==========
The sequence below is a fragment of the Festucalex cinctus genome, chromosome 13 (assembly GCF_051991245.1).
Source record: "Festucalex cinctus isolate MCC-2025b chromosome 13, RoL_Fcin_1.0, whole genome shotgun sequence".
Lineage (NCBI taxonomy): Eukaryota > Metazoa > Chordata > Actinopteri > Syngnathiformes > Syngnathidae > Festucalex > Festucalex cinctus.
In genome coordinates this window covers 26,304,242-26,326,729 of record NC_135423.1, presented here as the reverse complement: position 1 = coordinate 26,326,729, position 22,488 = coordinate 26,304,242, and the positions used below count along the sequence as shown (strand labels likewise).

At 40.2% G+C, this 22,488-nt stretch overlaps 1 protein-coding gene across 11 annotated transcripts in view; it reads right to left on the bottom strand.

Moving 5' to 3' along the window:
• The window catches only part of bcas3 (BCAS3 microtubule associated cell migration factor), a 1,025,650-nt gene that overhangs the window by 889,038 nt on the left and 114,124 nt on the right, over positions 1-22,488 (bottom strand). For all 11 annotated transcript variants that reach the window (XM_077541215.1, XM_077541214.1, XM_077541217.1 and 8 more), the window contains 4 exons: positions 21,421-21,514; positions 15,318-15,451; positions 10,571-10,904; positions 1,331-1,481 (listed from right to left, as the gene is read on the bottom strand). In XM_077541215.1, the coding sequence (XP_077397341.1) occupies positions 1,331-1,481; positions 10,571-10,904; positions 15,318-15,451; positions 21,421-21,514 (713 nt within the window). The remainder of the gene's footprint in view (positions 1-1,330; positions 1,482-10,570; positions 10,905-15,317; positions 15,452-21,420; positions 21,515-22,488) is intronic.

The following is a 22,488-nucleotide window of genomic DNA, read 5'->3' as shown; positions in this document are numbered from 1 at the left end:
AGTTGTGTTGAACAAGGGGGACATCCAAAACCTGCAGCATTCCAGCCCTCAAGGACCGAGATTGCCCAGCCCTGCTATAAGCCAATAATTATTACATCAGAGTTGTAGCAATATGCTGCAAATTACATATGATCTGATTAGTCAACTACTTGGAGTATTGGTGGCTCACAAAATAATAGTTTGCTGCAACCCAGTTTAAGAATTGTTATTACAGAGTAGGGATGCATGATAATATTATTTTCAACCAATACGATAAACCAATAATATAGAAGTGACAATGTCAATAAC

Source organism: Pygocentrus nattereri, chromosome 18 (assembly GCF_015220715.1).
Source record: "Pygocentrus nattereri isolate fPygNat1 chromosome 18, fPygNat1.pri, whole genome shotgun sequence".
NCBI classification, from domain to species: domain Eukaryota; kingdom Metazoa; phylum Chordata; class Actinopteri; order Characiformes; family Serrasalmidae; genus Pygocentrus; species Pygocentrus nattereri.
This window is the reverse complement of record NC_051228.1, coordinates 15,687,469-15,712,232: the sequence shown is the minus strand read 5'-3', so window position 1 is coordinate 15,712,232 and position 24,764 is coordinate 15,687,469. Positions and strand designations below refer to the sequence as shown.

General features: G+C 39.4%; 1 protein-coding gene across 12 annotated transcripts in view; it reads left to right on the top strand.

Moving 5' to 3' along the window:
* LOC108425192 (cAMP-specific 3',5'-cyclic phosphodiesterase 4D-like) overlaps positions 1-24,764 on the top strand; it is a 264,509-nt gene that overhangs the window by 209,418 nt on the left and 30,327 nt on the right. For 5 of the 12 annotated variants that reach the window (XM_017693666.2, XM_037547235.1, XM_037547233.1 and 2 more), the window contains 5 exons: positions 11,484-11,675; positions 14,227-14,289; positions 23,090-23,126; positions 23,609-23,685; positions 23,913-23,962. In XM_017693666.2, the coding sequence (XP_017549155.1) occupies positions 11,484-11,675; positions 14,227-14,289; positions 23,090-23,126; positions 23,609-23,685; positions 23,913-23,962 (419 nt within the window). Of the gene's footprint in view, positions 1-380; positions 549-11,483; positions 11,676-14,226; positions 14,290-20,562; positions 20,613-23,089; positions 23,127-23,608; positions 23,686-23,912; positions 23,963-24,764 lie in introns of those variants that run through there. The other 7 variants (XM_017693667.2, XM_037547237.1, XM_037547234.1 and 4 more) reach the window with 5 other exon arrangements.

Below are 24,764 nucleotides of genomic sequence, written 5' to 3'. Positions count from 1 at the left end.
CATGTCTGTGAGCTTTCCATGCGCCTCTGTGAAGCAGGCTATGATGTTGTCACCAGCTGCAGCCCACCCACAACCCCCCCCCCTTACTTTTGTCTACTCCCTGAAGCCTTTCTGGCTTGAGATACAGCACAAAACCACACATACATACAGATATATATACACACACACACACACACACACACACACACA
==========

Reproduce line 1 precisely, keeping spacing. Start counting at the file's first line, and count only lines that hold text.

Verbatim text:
The sequence below is a fragment of the Festucalex cinctus genome, chromosome 13 (assembly GCF_051991245.1).